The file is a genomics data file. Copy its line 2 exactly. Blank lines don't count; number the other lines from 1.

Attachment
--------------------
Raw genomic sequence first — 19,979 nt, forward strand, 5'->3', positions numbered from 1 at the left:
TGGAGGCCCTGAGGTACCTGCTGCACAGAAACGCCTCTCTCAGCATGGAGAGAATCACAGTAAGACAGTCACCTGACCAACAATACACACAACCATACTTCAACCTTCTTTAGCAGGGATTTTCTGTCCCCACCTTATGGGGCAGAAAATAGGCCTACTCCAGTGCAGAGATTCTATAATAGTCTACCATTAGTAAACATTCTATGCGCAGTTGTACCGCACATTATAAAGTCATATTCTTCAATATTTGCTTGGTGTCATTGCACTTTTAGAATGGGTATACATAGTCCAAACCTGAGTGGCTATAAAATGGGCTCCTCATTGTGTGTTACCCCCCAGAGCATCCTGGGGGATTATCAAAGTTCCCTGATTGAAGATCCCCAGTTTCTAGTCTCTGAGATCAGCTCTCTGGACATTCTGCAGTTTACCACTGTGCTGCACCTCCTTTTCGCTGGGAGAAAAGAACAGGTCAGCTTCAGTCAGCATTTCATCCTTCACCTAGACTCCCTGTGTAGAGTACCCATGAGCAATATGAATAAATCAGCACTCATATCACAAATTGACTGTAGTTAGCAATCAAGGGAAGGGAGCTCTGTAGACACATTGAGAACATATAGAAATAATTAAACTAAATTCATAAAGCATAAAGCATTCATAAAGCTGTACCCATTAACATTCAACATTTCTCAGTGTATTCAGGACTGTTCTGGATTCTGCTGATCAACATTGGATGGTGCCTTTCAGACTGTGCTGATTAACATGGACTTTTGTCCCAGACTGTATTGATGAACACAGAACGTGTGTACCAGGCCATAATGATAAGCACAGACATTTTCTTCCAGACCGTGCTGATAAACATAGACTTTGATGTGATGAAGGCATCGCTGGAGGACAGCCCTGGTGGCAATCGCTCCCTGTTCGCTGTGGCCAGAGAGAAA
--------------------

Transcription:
TGGAGGCCCTGAGGTACCTGCTGCACAGAAACGCCTCTCTCAGCATGGAGAGAATCACAGTAAGACAGTCACCTGACCAACAATACACACAACCATACTTCAACCTTCTTTAGCAGGGATTTTCTGTCCCCACCTTATGGGGCAGAAAATAGGCCTACTCCAGTGCAGAGATTCTATAATAGTCTACCATTAGTAAACATTCTATGCGCAGTTGTACCGCACATTATAAAGTCATATTCTTCAATATTTGCTTGGTGTCATTGCACTTTTAGAATGGGTATACATAGTCCAAACCTGAGTGGCTATAAAATGGGCTCCTCATTGTGTGTTACCCCCCAGAGCATCCTGGGGGATTATCAAAGTTCCCTGATTGAAGATCCCCAGTTTCTAGTCTCTGAGATCAGCTCTCTGGACATTCTGCAGTTTACCACTGTGCTGCACCTCCTTTTCGCTGGGAGAAAAGAACAGGTCAGCTTCAGTCAGCATTTCATCCTTCACCTAGACTCCCTGTGTAGAGTACCCATGAGCAATATGAATAAATCAGCACTCATATCACAAATTGACTGTAGTTAGCAATCAAGGGAAGGGAGCTCTGTAGACACATTGAGAACATATAGAAATAATTAAACTAAATTCATAAAGCATAAAGCATTCATAAAGCTGTACCCATTAACATTCAACATTTCTCAGTGTATTCAGGACTGTTCTGGATTCTGCTGATCAACATTGGATGGTGCCTTTCAGACTGTGCTGATTAACATGGACTTTTGTCCCAGACTGTATTGATGAACACAGAACGTGTGTACCAGGCCATAATGATAAGCACAGACATTTTCTTCCAGACCGTGCTGATAAACATAGACTTTGATGTGATGAAGGCATCGCTGGAGGACAGCCCTGGTGGCAATCGCTCCCTGTTCGCTGTGGCCAGAGAGAAA